Sunday, April 24, 2011

Creating A Culture of Philanthropy

In the next few blogs I will offer specific ways in which colleges and universities can create and deepen a culture of philanthropy, to include culture of “accountable gratitude” that will sustain it over many years.

The seeds of true philanthropy should be planted at freshman convocation. All too often, colleges and universities merely exhort their new charges to give by stressing the critical importance of private support to the life of the institution. But creating the rationale for fund raising is not the same as creating a culture of philanthropy. The latter could be achieved if the president were to say,

“Today, we formally induct you into this institution. In so doing, we provide you a wealth of life-changing and life-deepening opportunities. The more effort and open-mindedness you bring to the task, the more this remarkably rich culture will yield, though the full value of it all may take decades to realize. We also pass along a gift of immense, immeasurable value, one that previous generations have passed on to us. Each generation of students, faculty, staff, alumni, parents and friends has enhanced its value. In the dedication to their duties and to the place itself, each has added depth and dimension.

Many have given of their time, talent and treasure. The impact of their generosity is all around you, in the quality and capabilities of the faculty, in the range and depth of curricular and extra-curricular programs, in the beauty of the campus, the elegance of the architecture, the functionality of facilities, and in a thousand other ways that are less perceptible but nonetheless most certainly redound to our repute and ennoble our ethos.

Today, the generations of (institution’s name) bequeath this gift to you, the Class of (graduation year). In philanthropic support alone, we estimate the sum total of their support to be a stunning (amount). Today, we ask only that you enjoy that gift, and make the most of it, in every way possible, while you are here. But when you leave and start to benefit from what you have been given here, we ask that you begin to think about doing for the next generation what the previous one did for you. The farther you go down that road and the more you achieve, the more we hope you will reflect on the gift that was presented to you today, and ask yourself in what state your generation will leave it. To date, each generation has left a greater gift that the one it has received. We hope and trust your generation will do the same. In presenting this great gift of generations past to you, we remind, therefore, you that the future greatness of this institution is now in your hands. “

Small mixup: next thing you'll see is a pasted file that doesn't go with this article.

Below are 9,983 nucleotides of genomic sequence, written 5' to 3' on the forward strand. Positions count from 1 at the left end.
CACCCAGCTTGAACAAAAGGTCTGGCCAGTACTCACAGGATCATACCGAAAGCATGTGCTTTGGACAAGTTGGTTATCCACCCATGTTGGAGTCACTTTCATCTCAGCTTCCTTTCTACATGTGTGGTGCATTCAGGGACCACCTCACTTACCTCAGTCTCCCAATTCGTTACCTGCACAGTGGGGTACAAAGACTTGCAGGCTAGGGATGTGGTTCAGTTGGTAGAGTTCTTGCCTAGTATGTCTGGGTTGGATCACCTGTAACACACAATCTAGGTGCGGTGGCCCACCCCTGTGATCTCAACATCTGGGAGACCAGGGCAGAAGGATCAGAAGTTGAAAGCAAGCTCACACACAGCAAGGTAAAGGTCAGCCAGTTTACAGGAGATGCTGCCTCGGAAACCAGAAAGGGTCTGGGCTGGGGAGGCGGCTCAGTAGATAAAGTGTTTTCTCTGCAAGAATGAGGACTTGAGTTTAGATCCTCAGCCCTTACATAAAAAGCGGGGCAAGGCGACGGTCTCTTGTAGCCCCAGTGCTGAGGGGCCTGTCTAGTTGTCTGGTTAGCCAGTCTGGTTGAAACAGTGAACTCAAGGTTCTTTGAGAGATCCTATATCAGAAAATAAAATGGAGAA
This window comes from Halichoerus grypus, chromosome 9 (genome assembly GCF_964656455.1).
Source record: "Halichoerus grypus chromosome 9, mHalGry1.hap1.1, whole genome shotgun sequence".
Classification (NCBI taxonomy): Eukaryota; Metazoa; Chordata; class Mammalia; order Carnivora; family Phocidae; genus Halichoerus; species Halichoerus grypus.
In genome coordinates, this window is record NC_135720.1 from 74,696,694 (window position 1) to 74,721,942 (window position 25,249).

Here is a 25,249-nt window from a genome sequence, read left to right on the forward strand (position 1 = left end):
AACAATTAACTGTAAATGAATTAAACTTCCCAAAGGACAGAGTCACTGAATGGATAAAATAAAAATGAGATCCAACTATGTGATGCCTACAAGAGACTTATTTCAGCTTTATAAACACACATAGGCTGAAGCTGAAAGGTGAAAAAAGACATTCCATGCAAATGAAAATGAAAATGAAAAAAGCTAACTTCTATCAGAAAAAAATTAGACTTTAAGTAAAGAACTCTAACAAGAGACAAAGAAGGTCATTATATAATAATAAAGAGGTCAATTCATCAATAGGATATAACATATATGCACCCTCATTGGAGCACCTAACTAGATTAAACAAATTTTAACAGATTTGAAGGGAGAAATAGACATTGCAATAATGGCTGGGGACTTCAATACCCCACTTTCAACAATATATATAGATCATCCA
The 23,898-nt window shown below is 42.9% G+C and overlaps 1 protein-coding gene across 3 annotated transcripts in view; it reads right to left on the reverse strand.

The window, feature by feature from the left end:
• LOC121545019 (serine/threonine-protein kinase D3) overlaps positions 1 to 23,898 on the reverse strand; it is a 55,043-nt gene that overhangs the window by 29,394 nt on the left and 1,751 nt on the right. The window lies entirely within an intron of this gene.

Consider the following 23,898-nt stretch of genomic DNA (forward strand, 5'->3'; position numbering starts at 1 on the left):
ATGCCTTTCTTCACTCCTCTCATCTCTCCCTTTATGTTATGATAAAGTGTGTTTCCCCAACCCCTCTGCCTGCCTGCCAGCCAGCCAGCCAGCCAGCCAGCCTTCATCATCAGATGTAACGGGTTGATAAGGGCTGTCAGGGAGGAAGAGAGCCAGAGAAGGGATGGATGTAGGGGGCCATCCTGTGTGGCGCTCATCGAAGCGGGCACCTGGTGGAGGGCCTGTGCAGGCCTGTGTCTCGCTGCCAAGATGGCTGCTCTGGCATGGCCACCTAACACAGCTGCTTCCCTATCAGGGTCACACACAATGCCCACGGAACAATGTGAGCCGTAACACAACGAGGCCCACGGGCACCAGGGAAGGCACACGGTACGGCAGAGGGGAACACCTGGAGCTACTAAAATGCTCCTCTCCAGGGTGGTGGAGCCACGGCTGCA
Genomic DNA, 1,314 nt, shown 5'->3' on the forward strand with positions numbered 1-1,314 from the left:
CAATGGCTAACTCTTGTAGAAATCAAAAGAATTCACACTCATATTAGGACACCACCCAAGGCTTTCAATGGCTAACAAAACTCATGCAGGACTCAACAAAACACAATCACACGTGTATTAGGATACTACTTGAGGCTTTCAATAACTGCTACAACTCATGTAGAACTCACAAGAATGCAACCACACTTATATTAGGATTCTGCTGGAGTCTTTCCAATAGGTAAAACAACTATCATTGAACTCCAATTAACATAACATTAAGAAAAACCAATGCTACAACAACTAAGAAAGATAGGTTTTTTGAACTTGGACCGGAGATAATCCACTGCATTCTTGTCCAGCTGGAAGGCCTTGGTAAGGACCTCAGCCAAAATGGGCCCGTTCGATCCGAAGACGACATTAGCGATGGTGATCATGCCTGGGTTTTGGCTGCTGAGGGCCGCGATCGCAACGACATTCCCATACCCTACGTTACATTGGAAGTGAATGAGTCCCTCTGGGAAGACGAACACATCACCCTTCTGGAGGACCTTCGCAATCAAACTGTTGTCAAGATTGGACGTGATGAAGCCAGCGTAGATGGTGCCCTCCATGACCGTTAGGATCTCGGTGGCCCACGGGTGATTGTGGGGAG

I hope you see how the framing of an inter-generational compact is far more effective in creating the long-term conditions for philanthropy that the mere exhortation to give. In my next post, I’ll offer another example of how we can continue to inspire and foster true philanthropy.

Friday, April 15, 2011

The Kind of Campaign We Need

The kind of campaign more institutions should be running is much different from the campaigns we have been running for many years. This new campaign would:

-not be framed or announced in terms of dollar goals but mission goals;

-have evolved those goals from soul-searching, participative discussions with current and prospective donors who shared the institution’s core values;

-not speak to how the institution would benefit but how the funds secured would benefit those the institution serves;

-have created means and mechanisms, including the creative and selective use of volunteers, to ensure those services were delivered cost-efficiently;

-make clear it would persist in the pursuit of those service goals over time because this would not be about getting a certain amount of money within a certain amount of time but about fulfilling a mission no matter what;

-demonstrate where cuts had been made or how costs had been contained to ensure clarity of mission and reassure donors that their contributions would add strategic value and advance core purposes;

-be nested in a 10-year plan to demonstrate a commitment to continuity of purpose; and

-seek to achieve the highest degree of participation from its external and internal stakeholders to ensure that the mission was widely understood and deeply held.

When times were good and lots of folks had growing financial reserves, you could get away with a “comprehensive campaign,” which was all-too-often a roll-up of internally generated wish lists. Now the times call for something more purpose-driven and service-oriented. Even in difficult or uncertain times, many people will give generously if a philanthropy-seeking organization shows them precisely where and how they can make a significant and lasting difference.